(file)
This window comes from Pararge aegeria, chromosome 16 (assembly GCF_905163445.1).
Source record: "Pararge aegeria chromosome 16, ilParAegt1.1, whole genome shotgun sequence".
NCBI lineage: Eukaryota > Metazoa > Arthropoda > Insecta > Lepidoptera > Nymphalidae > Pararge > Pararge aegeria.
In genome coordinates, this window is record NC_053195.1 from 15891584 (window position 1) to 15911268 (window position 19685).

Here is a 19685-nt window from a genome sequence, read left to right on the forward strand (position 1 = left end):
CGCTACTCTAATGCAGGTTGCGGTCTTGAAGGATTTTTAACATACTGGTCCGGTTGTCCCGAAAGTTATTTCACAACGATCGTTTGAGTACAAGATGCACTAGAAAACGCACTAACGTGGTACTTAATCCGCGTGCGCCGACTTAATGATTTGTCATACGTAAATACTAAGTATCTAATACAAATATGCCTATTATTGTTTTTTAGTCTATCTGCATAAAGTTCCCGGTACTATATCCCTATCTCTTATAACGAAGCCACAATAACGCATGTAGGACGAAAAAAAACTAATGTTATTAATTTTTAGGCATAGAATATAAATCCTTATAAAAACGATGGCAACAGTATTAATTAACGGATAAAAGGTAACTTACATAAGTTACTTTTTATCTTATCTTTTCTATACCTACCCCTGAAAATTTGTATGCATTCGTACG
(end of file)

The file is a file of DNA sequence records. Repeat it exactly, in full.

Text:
This window comes from Pararge aegeria, chromosome 16 (assembly GCF_905163445.1).
Source record: "Pararge aegeria chromosome 16, ilParAegt1.1, whole genome shotgun sequence".
NCBI lineage: Eukaryota > Metazoa > Arthropoda > Insecta > Lepidoptera > Nymphalidae > Pararge > Pararge aegeria.
In genome coordinates, this window is record NC_053195.1 from 15891584 (window position 1) to 15911268 (window position 19685).

Here is a 19685-nt window from a genome sequence, read left to right on the forward strand (position 1 = left end):
CGCTACTCTAATGCAGGTTGCGGTCTTGAAGGATTTTTAACATACTGGTCCGGTTGTCCCGAAAGTTATTTCACAACGATCGTTTGAGTACAAGATGCACTAGAAAACGCACTAACGTGGTACTTAATCCGCGTGCGCCGACTTAATGATTTGTCATACGTAAATACTAAGTATCTAATACAAATATGCCTATTATTGTTTTTTAGTCTATCTGCATAAAGTTCCCGGTACTATATCCCTATCTCTTATAACGAAGCCACAATAACGCATGTAGGACGAAAAAAAACTAATGTTATTAATTTTTAGGCATAGAATATAAATCCTTATAAAAACGATGGCAACAGTATTAATTAACGGATAAAAGGTAACTTACATAAGTTACTTTTTATCTTATCTTTTCTATACCTACCCCTGAAAATTTGTATGCATTCGTACG